And, one year before Major League Baseball’s expanded playoffs turned 30 teams into crazy dreamers, the 88-win Braves showed it wasn’t so much what you did as when you did it.

“It’s really about playing your best brand of baseball at the end of the season and down the stretch,” says Duvall, back with the Braves after spending 2023 with the Boston Red Sox. “There’s plenty of teams that start off hot and you think ‘oh man, they’re going to win every game.’ But baseball is baseball; it’s going to even out.

“You just progressively get better throughout the season and have that end goal of, let’s get to the playoffs at the end of the season and see what happens. Just getting better every day. It’s what you try to do. That way, you can play your best at the end.”

The Braves were on the business end of that lesson the past two seasons.

Their 101- and 104-win teams were gifted first-round byes, only to twice get posterized in Philadelphia. The eliminations were eerily similar.

Ranger Suarez started and got no-decisions in both Game 1s claimed by the Phillies. The dominant Strider got trucked both years at Citizens Bank Park, where bats were spiked, legends made and fans rollicked.

This year, there will be no Strider, no Acuña and likely, no first-round bye. No Surgeon General would ever recommend that diet.

But when the alternative guarantees nothing, what’s the harm?

Be humble

In an offensive environment that remains toxic to hitters – with the leaguewide average at .240, worst in 56 years, and OPS at .699 – it’s nonetheless odd to see the Braves struggle so.

One year after Matt Olson hit 53 home runs, he has nine, with a .239 average and a .750 OPS more than 200 points behind his 2023 mark.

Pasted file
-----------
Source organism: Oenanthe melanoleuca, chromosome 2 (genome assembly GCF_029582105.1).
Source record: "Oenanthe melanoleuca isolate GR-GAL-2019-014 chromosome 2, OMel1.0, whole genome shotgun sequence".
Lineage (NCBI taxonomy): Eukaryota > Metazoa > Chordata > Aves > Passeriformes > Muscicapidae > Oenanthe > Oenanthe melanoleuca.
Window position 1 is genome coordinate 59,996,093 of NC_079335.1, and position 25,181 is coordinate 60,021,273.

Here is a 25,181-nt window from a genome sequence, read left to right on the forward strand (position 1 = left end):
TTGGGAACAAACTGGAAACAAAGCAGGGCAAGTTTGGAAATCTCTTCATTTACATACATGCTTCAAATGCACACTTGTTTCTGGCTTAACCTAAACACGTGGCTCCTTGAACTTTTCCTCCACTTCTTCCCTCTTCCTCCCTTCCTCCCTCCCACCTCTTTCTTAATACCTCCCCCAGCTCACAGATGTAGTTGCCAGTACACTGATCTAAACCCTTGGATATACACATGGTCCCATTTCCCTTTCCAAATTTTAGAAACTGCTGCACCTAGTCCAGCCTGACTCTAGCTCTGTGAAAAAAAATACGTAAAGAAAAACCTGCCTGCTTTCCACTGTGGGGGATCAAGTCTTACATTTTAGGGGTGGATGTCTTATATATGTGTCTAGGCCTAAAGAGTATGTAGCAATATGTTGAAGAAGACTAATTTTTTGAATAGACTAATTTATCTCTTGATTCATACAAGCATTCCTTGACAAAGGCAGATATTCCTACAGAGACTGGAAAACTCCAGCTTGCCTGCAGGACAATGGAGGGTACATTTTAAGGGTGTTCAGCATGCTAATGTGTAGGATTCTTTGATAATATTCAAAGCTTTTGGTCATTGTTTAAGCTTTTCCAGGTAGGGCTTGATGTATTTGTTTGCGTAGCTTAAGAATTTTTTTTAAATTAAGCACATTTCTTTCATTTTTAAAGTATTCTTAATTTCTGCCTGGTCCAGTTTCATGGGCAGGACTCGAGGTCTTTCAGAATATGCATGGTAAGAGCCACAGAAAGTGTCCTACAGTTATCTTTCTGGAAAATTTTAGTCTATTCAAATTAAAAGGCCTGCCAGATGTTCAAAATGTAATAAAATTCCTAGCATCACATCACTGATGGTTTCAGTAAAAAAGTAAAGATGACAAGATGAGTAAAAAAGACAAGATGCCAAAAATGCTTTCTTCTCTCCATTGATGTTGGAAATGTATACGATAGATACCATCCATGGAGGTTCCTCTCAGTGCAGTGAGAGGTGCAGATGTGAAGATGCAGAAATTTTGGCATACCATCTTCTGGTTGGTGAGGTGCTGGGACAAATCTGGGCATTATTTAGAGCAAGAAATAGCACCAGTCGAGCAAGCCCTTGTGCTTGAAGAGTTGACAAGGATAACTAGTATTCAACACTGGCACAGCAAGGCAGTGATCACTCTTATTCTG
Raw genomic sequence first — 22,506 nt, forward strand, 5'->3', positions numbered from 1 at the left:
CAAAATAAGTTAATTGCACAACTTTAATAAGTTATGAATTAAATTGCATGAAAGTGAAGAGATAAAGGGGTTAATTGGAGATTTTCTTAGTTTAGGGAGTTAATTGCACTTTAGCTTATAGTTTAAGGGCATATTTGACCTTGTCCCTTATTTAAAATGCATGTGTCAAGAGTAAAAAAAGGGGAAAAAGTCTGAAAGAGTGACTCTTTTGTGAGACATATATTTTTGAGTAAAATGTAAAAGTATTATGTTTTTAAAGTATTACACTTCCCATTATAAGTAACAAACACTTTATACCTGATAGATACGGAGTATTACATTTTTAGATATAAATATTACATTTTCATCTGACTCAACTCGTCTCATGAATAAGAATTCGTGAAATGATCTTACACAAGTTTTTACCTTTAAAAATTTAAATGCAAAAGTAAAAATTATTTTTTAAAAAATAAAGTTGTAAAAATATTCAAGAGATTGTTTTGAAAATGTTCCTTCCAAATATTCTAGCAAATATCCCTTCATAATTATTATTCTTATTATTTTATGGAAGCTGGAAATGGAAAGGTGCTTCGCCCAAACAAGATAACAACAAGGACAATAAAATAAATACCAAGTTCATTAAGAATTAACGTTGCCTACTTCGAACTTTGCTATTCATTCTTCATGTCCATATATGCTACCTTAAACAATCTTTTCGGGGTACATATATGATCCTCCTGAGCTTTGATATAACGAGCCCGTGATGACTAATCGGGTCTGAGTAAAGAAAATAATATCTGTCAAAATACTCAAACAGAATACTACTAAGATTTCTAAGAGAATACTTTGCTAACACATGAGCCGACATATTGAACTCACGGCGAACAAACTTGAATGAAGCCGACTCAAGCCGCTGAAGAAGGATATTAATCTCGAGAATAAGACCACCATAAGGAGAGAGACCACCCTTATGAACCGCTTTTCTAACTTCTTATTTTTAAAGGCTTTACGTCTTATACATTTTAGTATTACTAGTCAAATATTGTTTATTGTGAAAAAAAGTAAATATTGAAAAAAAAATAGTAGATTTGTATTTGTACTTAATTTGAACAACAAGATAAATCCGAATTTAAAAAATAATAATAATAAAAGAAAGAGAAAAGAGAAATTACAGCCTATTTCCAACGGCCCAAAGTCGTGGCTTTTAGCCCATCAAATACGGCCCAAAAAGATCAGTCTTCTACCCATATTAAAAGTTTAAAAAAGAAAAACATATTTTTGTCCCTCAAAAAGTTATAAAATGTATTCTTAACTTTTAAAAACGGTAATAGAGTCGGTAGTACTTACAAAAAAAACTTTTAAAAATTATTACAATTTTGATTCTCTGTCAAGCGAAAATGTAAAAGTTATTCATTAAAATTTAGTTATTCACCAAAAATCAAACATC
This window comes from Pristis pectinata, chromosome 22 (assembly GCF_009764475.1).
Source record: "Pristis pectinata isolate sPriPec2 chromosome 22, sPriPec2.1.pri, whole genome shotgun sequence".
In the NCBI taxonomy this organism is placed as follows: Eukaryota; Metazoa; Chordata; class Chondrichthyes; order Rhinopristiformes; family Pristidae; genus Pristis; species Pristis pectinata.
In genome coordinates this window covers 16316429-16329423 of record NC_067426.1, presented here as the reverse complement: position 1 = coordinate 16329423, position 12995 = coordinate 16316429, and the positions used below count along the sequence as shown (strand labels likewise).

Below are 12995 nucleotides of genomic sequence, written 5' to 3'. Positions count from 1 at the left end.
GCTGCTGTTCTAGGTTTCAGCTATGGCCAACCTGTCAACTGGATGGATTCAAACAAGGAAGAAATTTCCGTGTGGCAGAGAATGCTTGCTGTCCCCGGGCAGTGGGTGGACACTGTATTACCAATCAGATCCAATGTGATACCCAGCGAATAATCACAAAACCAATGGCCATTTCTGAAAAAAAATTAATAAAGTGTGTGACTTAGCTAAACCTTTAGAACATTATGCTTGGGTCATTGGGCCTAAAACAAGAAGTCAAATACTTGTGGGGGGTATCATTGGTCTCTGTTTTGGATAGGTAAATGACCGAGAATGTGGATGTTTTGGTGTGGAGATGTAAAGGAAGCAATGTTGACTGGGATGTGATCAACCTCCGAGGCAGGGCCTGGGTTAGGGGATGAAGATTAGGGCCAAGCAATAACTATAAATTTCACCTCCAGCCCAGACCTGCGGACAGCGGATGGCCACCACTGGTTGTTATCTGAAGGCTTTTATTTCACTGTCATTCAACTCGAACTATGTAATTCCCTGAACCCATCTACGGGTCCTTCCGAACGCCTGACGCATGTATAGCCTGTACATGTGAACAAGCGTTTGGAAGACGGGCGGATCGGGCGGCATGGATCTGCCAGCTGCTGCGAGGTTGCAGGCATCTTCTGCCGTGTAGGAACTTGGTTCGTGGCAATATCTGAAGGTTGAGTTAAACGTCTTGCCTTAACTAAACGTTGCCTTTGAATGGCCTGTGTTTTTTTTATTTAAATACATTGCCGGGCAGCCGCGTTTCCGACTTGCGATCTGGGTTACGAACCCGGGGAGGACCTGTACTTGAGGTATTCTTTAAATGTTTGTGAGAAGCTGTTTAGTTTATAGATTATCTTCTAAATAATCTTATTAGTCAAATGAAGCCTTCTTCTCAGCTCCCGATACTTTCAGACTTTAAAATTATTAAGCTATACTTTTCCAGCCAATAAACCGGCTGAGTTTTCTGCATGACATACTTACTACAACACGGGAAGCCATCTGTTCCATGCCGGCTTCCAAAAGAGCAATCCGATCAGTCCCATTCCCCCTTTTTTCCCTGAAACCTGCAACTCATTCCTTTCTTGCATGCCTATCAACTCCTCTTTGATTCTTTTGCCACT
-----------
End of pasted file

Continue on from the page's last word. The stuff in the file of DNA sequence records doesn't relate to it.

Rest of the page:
Riley, 27, has just three homers, batting.234 with a .657 OPS. Second baseman Ozzie Albies, like Riley a two-time Silver Slugger winner, is simply adequate (.265, .725 OPS). Catcher/DH Sean Murphy has missed all but 10 games with an oblique injury.

The battles unfold every night when the lights come on, but also much, much earlier, in film rooms and subterranean cages and quiet moments of contemplation.

For Riley, that means cleaning things up mechanically to allow for a more adjustable swing path, enabling later moves to get to balls. Mentally, it’s about channeling old teammates like Nick Markakis, Freddie Freeman and Brian McCann, and contemporaries like Acuña, all masters of the even keel.

“My dad always instilled a very humble mindset,” Riley says of his father Mike, the original shaper of that powerful swing. “Trusting your preparation. That’s what I’ve learned from playing with some of the best. I try to take the small victories whenever they’re there and build off that and try to build momentum.

“In this game, the failures that I’ve had, when I come out of them it’s like I was closer than I think I am. It just takes one little swing, one little feel, one little cue to get you rolling.

“Next thing you know, you’re going off for a month.”

For now, the lone Brave who can make that claim is designated hitter Marcell Ozuna, whose 18 homers, 55 RBI and .988 OPS have kept the 35-28 club afloat.

The struggling sluggers have not yet tested his patience.

“I always say to my teammates, ‘Don’t worry about it. As soon as you make good contact and make outs, it’s going to come. The result is coming when you need it most,’” says Ozuna, on pace for 46 homers and 141 RBI. “I’m there. I’m there already. I’m just waiting for my guys backing me up. Riley is going to be there, and Oly too.

“I don’t worry about them.”

And why should they? The NL is a weird place, what with the Phillies and Dodgers running away at the moment and a mass of mediocrity – nine teams below .500 yet within three games of wild card position.

The Braves are snugly in the middle, knowing that’s not the worst slot to occupy even as autumn arrives.

And a certainty that better days are to come.

“You gotta handle it,” says Snitker. “Because if you do, there’s always good on the other end of it.”